PETER STEFANOVIC: I guess some critics also say that Australians should be able to go overseas to see sick and dying loved ones, but they are not allowed to at the moment because of the stance of the Federal Government.
MATHIAS CORMANN: I don’t disagree. My view would be that in cases where there are compassionate reasons, then they should be given these sorts of permissions. To be frank, I have had cases where I have dealt with these sorts of matters and I have been able to support people through those sorts of processes. When there are cases like this, I would be very surprised if people were not granted an exemption in those circumstances.
PETER STEFANOVIC: It is proving here that the Federal Government is powerless though because the Premiers are calling the shots, they have got all the cards. So what happens long term here if these border restrictions are in place for months, maybe a year away. What kind of federal intervention is needed here? May you withdraw GST, could that be an option?
MATHIAS CORMANN: No that is not an option. In the end, and I know that this is not popular everywhere, but there is a case in front of the High Court. The High Court will ultimately be called upon to resolve the Constitutional situation. That is a reality. But over time, I think people in all of those jurisdictions will put pressure on their governments to take a more sensible, more appropriate approach to these things. We have four jurisdictions who have had zero active cases and zero community transmission for some time. There is no reasonable, proportionate ground on which to prevent people interacting with each other from those jurisdictions. There is no additional risk by engaging with somebody from a jurisdiction where there are zero active cases and zero locally acquired community transmission. Over time, that rationality, I am confident will impose itself even on the most recalcitrant State Government in relation to these matters.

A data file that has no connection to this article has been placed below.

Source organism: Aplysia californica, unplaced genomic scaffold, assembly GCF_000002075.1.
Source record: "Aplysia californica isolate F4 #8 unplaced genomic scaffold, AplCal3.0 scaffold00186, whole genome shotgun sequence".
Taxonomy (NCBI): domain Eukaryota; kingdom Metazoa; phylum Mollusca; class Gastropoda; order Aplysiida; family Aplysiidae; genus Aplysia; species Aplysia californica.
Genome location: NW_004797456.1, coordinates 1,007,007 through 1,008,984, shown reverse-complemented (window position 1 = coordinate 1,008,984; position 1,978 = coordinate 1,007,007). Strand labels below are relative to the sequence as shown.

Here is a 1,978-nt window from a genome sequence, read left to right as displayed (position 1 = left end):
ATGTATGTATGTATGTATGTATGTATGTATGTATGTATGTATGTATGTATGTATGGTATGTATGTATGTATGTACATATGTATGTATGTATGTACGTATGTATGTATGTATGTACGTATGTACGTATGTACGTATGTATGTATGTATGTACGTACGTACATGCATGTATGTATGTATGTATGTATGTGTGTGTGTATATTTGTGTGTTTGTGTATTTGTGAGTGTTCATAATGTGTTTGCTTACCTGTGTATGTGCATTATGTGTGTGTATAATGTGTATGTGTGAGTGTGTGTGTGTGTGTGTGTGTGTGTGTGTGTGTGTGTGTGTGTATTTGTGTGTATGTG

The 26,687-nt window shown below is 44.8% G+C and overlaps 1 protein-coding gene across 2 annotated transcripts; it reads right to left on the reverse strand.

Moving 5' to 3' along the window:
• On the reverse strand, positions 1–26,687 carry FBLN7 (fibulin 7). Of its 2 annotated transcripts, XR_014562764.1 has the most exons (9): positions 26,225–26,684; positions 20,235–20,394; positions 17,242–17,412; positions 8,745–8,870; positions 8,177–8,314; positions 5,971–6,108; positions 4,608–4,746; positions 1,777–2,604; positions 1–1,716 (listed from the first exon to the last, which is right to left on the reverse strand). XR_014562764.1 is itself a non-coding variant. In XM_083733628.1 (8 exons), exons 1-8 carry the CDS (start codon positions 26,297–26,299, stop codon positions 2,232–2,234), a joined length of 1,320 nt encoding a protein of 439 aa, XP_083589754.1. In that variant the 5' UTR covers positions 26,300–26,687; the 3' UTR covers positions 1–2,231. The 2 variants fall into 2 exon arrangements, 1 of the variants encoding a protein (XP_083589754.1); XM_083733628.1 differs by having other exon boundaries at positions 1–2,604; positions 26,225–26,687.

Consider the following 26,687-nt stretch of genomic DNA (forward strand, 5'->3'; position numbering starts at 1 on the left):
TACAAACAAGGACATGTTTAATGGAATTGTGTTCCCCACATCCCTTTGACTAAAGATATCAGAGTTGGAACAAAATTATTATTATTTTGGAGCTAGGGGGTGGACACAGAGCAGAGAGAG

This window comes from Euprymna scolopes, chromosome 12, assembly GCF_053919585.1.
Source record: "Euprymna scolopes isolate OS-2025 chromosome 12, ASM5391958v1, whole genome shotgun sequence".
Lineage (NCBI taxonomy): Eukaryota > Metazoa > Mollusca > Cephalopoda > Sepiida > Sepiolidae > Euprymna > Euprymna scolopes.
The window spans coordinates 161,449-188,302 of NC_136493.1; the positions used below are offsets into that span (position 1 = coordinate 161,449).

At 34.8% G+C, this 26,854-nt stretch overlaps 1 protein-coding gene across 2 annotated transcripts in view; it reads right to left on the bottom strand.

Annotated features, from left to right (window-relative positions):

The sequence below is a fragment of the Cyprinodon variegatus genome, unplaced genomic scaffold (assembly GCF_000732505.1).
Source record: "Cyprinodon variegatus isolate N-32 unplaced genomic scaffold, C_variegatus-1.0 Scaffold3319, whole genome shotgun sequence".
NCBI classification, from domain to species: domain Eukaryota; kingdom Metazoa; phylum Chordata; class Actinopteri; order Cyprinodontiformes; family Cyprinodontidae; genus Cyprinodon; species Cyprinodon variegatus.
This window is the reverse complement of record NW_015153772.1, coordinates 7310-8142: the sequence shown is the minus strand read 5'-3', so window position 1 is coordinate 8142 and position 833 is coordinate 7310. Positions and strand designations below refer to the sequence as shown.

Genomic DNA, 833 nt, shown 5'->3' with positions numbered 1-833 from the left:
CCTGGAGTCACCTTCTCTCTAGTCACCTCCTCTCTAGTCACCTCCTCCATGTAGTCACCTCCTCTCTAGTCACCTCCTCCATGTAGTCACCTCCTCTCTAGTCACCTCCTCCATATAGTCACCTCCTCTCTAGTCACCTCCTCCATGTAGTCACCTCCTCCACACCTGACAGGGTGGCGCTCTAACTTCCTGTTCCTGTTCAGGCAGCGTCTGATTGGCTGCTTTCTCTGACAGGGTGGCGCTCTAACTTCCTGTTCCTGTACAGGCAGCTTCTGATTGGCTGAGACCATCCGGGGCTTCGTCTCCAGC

PETER STEFANOVIC: So at what point would you get the courts involved?
MATHIAS CORMANN: We are not getting the courts involved. There are cases that were initiated by others. We are not party to them. But the High Court will clearly, at some point, if this case continues, which it appears it is, at some point the High Court will have to make a decision. I understand from what has been publicly reported that this is going to be dealt with by the High Court in November and that is clearly going to be a matter for them.
PETER STEFANOVIC: Okay Finance Minister we are out of time unfortunately.
MATHIAS CORMANN: All good.
PETER STEFANOVIC: Mathias Cormann joining us live this morning, as he always does. Appreciate your time, thanks.